free resources about magazine writing and magazine
have taught magazine journalism at Ball State
University since 1990, where I am Professor of
Journalism and coordinator of the magazine journalism
major. Click on
About My Books (left)
for detailed information about books I've written about
magazine writing and American magazines.
is the Soul of Wit
“Since brevity is the soul of wit,
and tediousness the limbs and outward flourishes, I will
be brief,” said Polonius in Shakespeare’s famous play
This oft-repeated phrase, “brevity is the soul of wit”
means that articulate and intelligent speech and writing
should use few, but wisely chosen words.
Most lawyers and historians can write
reasonably well, but few of them are masters of brevity
Why is brevity important for journalists? I don’t
know where to begin to answer this question because the
answers are so numerous.
Here are seven good ones:
writing makes readers work harder
more time to read.
and tunes out your readers.
a lack of appreciation for the reader’s time.
● reveals laziness on the part of the writer.
● has a
high unemployment rate—too many of your words don’t have
a real job.
● shows a
lack of vocabulary for the precise word you should use.
Wordy writing makes readers feel like
they are following a slow-poke driver on a no-passing
highway. It annoys and frustrates them. Good writers
know how to choose words that express precisely what
they intend to say and no more.
Good writers respect their readers.
Here are some of my tips.
Every tip could use two minutes of explanation
and examples, but I don’t want to be wordy.
● Leave your opinions and observations out. Just the
● Use lots of nouns and
the adverbs and flowery language.
● Avoid if possible the
“helping verbs” like is, was, had, should, been, etc.
verbs in present or past tense.
● Avoid beginning a
sentence with these phrases: “it is,” “it was,” “it will
was,” “there will be” and similar dead constructions.
like “should have,” “could have,” or “would have” if
● Make sure every word
has a job —a job it shares with no other word.
● Create brevity by
eliminating one word at a time.
You don’t have to delete whole
● Proofread your article
ten times and eliminate ten words each time.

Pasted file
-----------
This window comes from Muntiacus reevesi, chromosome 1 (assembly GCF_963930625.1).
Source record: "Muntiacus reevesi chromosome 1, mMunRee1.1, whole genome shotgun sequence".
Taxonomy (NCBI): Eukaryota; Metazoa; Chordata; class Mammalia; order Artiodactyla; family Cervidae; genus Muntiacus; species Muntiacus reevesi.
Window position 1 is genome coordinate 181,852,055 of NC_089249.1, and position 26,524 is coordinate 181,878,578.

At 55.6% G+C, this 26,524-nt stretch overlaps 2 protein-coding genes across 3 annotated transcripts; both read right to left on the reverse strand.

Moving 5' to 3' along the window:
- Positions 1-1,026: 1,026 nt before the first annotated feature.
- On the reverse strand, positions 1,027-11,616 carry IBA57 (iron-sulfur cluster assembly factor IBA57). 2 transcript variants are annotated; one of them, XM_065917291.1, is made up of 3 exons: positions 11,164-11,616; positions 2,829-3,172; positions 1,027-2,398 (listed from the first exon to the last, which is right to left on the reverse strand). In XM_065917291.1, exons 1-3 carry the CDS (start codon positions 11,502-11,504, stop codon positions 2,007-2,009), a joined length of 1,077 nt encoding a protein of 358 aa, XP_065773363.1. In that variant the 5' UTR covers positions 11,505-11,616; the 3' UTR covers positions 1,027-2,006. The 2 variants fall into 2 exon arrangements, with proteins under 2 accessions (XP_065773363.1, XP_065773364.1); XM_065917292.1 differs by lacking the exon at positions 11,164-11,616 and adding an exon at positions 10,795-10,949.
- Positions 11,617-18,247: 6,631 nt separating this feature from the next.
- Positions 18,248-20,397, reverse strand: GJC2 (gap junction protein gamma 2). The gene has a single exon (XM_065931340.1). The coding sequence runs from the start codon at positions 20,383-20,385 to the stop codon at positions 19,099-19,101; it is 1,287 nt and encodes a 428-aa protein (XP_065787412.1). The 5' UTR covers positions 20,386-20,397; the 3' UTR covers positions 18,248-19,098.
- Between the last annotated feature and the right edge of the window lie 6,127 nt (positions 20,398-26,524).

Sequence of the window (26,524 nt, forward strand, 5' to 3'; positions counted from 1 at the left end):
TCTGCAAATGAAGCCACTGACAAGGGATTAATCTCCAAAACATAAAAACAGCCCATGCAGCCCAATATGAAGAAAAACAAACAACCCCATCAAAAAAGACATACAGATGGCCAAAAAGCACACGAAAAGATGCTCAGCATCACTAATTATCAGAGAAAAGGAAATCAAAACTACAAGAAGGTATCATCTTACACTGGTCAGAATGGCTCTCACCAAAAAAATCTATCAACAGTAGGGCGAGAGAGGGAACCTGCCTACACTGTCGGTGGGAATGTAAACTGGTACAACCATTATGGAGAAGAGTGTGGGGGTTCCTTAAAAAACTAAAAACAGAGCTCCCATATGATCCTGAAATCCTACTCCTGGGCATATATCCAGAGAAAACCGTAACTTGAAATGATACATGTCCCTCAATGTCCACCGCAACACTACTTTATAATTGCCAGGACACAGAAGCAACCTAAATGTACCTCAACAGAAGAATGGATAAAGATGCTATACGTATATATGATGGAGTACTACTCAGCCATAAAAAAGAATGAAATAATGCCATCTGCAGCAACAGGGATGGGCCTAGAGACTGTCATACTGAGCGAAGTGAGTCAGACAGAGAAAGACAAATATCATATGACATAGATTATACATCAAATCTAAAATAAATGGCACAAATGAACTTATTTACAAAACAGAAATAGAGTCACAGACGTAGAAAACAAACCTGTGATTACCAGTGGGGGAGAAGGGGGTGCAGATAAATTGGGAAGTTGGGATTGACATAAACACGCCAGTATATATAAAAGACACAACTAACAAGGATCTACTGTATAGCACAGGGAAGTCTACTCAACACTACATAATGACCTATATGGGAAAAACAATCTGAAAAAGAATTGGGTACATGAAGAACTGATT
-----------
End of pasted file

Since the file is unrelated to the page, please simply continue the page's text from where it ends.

● Think like an editor
and ask yourself: “What does the reader need to know?”
reader miss anything if I delete this sentence?”
“Does this sentence repeat any idea
from another sentence?” “Will this sentence bore the
● Make every
sentence a zinger and not a slow-poke.
Now, these 485 words I've written
contain zero percent passive and 100 percent active
voice verbs. They contain 19 distinct ideas, which means
it takes no more than one sentence to express one idea.
That’s like a car that gets 45 miles to the
gallon—it’s highly efficient and economical writing.
Create stories that get 45 mpg and not 10 mpg—don’t
create word guzzlers.
Here are a few more tips:
To bring your voice and authenticity to
your writing, write in a conversational style like you
were telling this story to a friend over a meal. Trust
your instincts and write exactly what you see, hear and
feel. You can express your interpretation of
events in magazine stories, but be subtle and use common
Great magazine leads - I
talked to students about what makes a great lead. To
prepare for class, I spent about two hours looking
through about 20 magazines and read at least 100 leads.
Putting a person in
the lead was the prevailing principle.
About 80 percent of those leads described a person in
some way--either a full-blown anecdote, a narrative, a
scenario, a quote, or description of some kind.
People want to read about people. People hunger
for human contact even in their magazine articles.
And if people are doing something or expressing emotion
in those leads, it's even more attention-getting and
Reports versus stories.
A report conveys information to the reader. A
story conveys an emotional experience to the reader.
Newspapers give their readers reports. Magazines
give their readers experiences. Stories tell about
people doing interesting things, fighting, making up,
getting angry, laughing, failing, succeeding, crying,
and caring for one another. Stories that make the
biggest impact on me engage my emotions and not just my
brain. A special thanks to Roy Peter Clark's book,
Writing Tools, for giving me this concept.
Last update: Dec. 15, 2012